Political scientist G. Terry Madonna of Franklin and Marshall College in southeastern Pennsylvania perceives a "pattern we've seen in other industrial states: Clinton starts with a big lead, Obama rushes in with a lot of TV and events, and the race tightens." Obama has barnstormed the state with newly detailed proposals for the economy and health care. He is outspending Clinton nearly 3 to 1 on the airwaves, Madonna says. Two of his most heavily played ads stress his humble roots and sound the populist trumpet. Yet Clinton's poll numbers in the state have averaged in the high 40s since early February. Her people don't appear to be budging.
"Once again, Pennsylvania is a harbinger," says Paul Begala, whose ties to the state go back to that seismic Wofford campaign in 1991, which Begala ran with his partner James Carville. But a harbinger of what, exactly? The Obama-Clinton fight has taken a standard party script and turned it upside down.
Working-class champion vs. faculty-club favorite is a Democratic chestnut. Obama descends from a long line of forefathers: Jerry Brown, Gary Hart, Paul Tsongas, Bill Bradley, Howard Dean. Principled, bookish, often aloof--nearly every campaign produces one, and they'd all be President if Presidents were chosen by the salons at Charlie Rose's round table. But Presidents are, in fact, chosen over the dinner tables of ordinary folks, who have an enduring immunity to the charms of such candidates. Obama, however, is a debugged and turbocharged version of the old model; he is expanding the affluent constituency by drawing in thousands of new voters and wedding it to the black vote. As a result, he's not losing, as the script would normally call for him to do.
That's what makes the race so unpredictable. We have a pretty good idea how Obama's coalition--the young, the blacks and the affluent--would have handled failure. It has had years of experience at losing gracefully and closing ranks with a smile. Democrats rarely have to worry about the urban centers or the college towns falling into line. Clinton's core constituency, by contrast, is a group that Democrats must win but frequently don't. Working-class whites, despite their historical ties to the Democratic Party, have shown time and again that they will defect if they don't like the nominee. They jumped in large numbers to Dwight Eisenhower in the 1950s, to Richard Nixon in 1972, to Ronald Reagan and George H.W. Bush in the 1980s.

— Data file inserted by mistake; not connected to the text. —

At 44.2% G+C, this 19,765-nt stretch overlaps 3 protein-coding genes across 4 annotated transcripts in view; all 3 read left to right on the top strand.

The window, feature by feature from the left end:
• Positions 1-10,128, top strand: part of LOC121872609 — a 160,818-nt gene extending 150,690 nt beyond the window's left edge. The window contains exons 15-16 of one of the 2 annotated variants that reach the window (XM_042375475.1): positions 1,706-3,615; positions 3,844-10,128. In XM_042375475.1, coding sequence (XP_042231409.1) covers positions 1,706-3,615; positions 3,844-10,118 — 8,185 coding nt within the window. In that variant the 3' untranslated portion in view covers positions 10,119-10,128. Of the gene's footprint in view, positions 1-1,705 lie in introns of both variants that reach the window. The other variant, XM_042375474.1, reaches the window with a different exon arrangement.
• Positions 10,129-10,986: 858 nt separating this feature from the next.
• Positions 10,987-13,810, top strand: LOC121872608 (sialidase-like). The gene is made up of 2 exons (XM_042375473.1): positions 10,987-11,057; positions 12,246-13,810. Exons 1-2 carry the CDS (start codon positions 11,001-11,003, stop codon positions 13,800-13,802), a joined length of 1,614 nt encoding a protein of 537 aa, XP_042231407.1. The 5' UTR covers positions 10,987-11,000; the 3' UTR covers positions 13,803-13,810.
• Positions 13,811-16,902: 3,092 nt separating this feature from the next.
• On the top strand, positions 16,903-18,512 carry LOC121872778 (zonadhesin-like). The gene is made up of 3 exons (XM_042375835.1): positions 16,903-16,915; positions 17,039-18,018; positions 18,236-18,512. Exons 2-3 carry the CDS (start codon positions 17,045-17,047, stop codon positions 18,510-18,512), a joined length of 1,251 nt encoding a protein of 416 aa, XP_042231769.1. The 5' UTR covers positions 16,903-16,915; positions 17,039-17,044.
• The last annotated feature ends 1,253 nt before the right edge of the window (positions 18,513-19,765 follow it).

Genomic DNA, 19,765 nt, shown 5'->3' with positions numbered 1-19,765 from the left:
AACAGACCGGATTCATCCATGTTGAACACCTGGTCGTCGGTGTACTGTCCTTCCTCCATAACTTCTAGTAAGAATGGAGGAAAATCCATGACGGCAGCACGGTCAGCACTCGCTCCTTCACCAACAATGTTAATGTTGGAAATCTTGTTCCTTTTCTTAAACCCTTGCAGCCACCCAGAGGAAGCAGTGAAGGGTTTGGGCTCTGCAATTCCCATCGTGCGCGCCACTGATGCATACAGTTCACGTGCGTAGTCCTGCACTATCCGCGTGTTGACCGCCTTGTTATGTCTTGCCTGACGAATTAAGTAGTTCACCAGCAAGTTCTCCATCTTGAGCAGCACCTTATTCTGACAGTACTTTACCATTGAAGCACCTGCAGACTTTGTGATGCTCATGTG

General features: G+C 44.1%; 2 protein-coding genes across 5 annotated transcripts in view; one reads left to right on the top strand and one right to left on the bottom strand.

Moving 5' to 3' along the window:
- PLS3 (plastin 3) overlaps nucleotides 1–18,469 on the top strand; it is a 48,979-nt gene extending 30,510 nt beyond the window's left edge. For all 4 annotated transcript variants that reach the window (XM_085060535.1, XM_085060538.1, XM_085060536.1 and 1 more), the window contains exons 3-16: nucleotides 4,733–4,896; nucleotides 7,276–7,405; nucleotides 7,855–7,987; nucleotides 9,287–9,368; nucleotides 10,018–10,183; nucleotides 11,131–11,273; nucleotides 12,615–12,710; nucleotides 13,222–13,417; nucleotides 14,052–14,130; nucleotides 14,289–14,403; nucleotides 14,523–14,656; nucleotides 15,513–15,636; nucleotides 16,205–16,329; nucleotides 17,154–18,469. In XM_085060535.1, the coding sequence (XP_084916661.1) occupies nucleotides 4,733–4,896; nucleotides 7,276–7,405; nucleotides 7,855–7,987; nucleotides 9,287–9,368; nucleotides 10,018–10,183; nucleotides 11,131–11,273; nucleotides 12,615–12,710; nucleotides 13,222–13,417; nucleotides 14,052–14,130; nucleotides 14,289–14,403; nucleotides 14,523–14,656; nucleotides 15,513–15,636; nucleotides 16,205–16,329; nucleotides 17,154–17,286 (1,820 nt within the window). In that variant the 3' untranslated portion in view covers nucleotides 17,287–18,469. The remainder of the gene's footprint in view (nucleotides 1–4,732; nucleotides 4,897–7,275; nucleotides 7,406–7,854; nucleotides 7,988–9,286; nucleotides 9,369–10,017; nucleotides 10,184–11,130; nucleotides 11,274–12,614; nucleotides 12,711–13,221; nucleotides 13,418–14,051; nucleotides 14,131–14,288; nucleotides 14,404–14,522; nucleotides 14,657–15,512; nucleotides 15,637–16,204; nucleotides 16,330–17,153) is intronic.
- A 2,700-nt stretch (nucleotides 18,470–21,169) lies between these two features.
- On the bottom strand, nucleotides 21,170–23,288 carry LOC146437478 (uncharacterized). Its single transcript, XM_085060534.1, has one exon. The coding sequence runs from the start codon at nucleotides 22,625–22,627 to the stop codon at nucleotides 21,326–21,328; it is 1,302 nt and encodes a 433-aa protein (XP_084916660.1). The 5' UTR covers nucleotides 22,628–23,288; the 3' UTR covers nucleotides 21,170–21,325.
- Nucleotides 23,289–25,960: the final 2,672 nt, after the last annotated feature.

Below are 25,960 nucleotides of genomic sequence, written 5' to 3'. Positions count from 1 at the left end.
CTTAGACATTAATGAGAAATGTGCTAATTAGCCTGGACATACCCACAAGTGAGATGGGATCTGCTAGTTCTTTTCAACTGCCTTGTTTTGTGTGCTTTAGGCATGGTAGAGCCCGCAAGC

Ever since he launched his campaign in Lincoln's hometown of Springfield, Obama has been happy to have himself compared with the original skinny outsider from Illinois. But as this race goes on, the image of another Illinois icon looms. The shape of the Pennsylvania electorate, and the prospect of a contentious convention, evokes 1952, when Adlai Stevenson--the darling of "every thinking person," as one woman later famously phrased it--captured a fiercely contested nomination by putting the urban and the urbane blocs together. But he never won over the white working class, and that's why there never was a President Stevenson.
TIME Poll. What Pennsylvania Democrats think
BASE OF SUPPORT Looking for votes beyond race and gender
If the Pennsylvania Democratic primary were held today, for whom would you vote?
Includes those who lean toward a particular candidate
[This article contains a complex diagram. Please see hardcopy of magazine.]
HILLARY CLINTON 49% BARACK OBAMA 41% Undecided 10%
[This article contains a table. Please see hardcopy of magazine.]